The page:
“Agile” is taking an open and honest approach to software development that is evidence based and promotes individuals and collaboration over documentation, formal process and tools.
“Agile” is a much misused term in software engineering businesses. At its best being “agile” means taking an honest professional approach to software development that values the teams and individuals in the business. At its worst it’s an excuse to cut corners and hack away at code while ignoring the management.
The agile movement was created by developers frustrated with organizational and academic processes that didn’t acknowledge software as a highly complex, team-based, creative process. At their heart agile methods are about empirical feedback, good communication and quality software and since they were created by developers they quickly became popular amongst developers.
The Agile Manifesto gave us:
Individuals and interactions over processes and tools
Working software over comprehensive documentation
Customer collaboration over contract negotiation
Responding to change over following a plan
That is, while there is value in the items on
the right, we value the items on the left more.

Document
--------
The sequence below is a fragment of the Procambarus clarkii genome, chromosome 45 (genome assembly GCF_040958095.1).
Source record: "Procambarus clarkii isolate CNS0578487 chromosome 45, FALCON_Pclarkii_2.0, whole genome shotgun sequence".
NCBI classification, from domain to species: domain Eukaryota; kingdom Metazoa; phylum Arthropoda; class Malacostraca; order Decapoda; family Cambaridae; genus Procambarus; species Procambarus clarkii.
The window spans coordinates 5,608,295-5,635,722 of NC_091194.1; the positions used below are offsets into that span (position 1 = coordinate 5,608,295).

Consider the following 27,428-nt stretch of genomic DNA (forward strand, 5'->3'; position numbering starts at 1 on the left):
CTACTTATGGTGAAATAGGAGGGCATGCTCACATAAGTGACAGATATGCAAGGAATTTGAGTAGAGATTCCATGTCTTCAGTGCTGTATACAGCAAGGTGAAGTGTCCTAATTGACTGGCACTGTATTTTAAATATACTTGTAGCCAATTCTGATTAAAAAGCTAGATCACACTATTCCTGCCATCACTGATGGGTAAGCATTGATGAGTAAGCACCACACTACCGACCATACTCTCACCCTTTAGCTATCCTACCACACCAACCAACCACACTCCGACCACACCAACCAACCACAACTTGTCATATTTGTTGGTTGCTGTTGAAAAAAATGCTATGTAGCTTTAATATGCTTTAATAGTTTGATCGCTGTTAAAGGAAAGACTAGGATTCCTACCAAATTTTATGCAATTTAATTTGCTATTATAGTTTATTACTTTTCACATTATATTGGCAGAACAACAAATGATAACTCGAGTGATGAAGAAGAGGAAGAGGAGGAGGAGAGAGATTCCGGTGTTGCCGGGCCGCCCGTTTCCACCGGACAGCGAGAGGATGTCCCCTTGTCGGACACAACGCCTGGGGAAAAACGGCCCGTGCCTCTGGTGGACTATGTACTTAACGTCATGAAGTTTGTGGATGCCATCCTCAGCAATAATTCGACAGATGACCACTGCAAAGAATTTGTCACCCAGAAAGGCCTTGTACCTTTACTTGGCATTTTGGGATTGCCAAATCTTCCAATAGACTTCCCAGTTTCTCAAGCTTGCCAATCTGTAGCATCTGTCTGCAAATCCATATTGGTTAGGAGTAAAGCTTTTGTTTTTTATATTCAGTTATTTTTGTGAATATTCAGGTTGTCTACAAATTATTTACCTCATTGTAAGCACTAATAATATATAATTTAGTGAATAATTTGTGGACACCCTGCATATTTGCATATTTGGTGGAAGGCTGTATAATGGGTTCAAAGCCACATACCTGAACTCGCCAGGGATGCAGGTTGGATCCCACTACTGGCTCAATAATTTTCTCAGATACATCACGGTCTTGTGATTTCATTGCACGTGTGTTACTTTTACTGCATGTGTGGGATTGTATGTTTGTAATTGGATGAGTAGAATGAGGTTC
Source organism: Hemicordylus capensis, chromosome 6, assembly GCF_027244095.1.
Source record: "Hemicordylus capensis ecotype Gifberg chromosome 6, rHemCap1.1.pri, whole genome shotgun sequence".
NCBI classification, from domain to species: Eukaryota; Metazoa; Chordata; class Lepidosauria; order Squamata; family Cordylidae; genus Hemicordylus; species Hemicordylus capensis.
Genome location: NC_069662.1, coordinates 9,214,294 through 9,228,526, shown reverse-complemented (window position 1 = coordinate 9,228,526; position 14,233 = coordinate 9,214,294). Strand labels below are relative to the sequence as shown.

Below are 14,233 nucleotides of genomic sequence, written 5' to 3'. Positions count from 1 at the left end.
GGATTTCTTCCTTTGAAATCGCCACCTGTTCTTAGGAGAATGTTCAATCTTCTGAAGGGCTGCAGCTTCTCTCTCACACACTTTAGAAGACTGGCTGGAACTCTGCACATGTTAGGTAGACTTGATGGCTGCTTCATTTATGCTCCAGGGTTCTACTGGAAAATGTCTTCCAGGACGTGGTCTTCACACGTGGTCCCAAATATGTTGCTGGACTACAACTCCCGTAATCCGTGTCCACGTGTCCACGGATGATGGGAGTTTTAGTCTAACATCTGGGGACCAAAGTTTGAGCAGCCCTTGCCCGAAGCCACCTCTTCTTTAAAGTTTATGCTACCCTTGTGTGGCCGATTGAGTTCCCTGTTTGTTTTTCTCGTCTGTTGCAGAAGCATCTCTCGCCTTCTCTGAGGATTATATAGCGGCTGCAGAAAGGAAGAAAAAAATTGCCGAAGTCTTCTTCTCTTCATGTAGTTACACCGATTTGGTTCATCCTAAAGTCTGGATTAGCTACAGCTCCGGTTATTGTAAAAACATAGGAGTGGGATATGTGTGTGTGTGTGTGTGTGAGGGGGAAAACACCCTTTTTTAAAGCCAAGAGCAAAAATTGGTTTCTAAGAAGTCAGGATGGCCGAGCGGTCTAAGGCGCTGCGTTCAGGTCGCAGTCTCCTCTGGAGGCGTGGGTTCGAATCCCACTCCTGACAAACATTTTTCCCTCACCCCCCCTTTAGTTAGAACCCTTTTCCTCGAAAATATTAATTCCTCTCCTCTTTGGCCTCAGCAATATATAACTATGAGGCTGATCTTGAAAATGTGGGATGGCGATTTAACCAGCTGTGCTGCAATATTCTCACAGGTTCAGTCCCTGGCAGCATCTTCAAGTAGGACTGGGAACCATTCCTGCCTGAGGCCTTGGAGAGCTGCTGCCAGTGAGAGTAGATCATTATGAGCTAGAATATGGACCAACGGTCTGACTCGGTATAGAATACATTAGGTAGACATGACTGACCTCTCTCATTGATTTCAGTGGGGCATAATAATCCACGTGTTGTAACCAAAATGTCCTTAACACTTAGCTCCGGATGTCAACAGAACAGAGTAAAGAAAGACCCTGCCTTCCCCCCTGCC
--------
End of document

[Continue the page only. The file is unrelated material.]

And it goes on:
Agile practices and processes have become popular because they align with professional business ideals and are effective when implemented properly. Many organizations attempt to implement agile processes as a way to move away from dysfunctional waterfall processes. However, these process changes are often implemented poorly because they are considerd to be only changes within the delivery function not changes across the software value stream.
Unfortunately, agile practices (or worse Agile processes) are often implemented by organizations badly. This can lead to a cultural conflict between agile teams and the management culture, despite both aiming for the same thing. As a result, professional individuals can feel constrained by an imposed process that prevents them from doing their job properly. Sadly, both agile team members and project managers often identify with this sentence. In fact, we often see all sorts of people identify with this sentiment as a process chosen by one group doesn’t suit the others.
Scaling Agile – the wrong approach
The term “scaling agile” or “agile at scale” is often used by people referring to a desire to implement the principles of the agile manifesto throughout an organization (scaling up), trying to extend agile practices across multiple teams (scaling out) or at worst simply implementing the language and ceremony of agile practices for every function of a software business.